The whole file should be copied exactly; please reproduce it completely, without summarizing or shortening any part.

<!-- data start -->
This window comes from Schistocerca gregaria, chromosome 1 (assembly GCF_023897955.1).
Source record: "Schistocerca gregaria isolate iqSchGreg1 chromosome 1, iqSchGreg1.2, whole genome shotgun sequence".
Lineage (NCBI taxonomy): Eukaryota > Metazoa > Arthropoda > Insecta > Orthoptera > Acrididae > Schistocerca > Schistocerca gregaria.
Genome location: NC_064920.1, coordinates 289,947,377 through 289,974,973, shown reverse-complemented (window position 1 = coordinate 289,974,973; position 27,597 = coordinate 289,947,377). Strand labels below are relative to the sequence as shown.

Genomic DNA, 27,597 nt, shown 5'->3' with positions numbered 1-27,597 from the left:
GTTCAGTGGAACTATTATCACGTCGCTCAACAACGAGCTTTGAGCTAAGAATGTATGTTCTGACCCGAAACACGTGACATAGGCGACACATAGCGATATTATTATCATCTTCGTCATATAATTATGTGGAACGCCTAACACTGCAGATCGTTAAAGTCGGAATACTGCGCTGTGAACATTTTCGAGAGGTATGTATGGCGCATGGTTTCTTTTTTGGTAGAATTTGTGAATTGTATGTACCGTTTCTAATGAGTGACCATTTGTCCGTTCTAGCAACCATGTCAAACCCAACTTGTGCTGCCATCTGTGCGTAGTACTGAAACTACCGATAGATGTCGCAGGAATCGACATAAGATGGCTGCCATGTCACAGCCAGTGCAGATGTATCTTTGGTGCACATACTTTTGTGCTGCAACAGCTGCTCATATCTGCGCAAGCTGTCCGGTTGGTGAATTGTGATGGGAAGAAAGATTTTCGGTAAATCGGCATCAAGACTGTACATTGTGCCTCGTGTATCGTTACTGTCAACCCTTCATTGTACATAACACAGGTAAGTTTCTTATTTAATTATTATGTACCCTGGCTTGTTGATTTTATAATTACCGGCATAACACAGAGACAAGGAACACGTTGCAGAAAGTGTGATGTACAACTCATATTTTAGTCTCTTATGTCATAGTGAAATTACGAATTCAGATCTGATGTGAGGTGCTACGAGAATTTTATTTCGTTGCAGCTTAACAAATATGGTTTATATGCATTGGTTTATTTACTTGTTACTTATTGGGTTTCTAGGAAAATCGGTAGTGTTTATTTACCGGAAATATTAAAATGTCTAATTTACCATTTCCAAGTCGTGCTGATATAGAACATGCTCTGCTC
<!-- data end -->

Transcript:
This window comes from Schistocerca gregaria, chromosome 1 (assembly GCF_023897955.1).
Source record: "Schistocerca gregaria isolate iqSchGreg1 chromosome 1, iqSchGreg1.2, whole genome shotgun sequence".
Lineage (NCBI taxonomy): Eukaryota > Metazoa > Arthropoda > Insecta > Orthoptera > Acrididae > Schistocerca > Schistocerca gregaria.
Genome location: NC_064920.1, coordinates 289,947,377 through 289,974,973, shown reverse-complemented (window position 1 = coordinate 289,974,973; position 27,597 = coordinate 289,947,377). Strand labels below are relative to the sequence as shown.

Genomic DNA, 27,597 nt, shown 5'->3' with positions numbered 1-27,597 from the left:
GTTCAGTGGAACTATTATCACGTCGCTCAACAACGAGCTTTGAGCTAAGAATGTATGTTCTGACCCGAAACACGTGACATAGGCGACACATAGCGATATTATTATCATCTTCGTCATATAATTATGTGGAACGCCTAACACTGCAGATCGTTAAAGTCGGAATACTGCGCTGTGAACATTTTCGAGAGGTATGTATGGCGCATGGTTTCTTTTTTGGTAGAATTTGTGAATTGTATGTACCGTTTCTAATGAGTGACCATTTGTCCGTTCTAGCAACCATGTCAAACCCAACTTGTGCTGCCATCTGTGCGTAGTACTGAAACTACCGATAGATGTCGCAGGAATCGACATAAGATGGCTGCCATGTCACAGCCAGTGCAGATGTATCTTTGGTGCACATACTTTTGTGCTGCAACAGCTGCTCATATCTGCGCAAGCTGTCCGGTTGGTGAATTGTGATGGGAAGAAAGATTTTCGGTAAATCGGCATCAAGACTGTACATTGTGCCTCGTGTATCGTTACTGTCAACCCTTCATTGTACATAACACAGGTAAGTTTCTTATTTAATTATTATGTACCCTGGCTTGTTGATTTTATAATTACCGGCATAACACAGAGACAAGGAACACGTTGCAGAAAGTGTGATGTACAACTCATATTTTAGTCTCTTATGTCATAGTGAAATTACGAATTCAGATCTGATGTGAGGTGCTACGAGAATTTTATTTCGTTGCAGCTTAACAAATATGGTTTATATGCATTGGTTTATTTACTTGTTACTTATTGGGTTTCTAGGAAAATCGGTAGTGTTTATTTACCGGAAATATTAAAATGTCTAATTTACCATTTCCAAGTCGTGCTGATATAGAACATGCTCTGCTC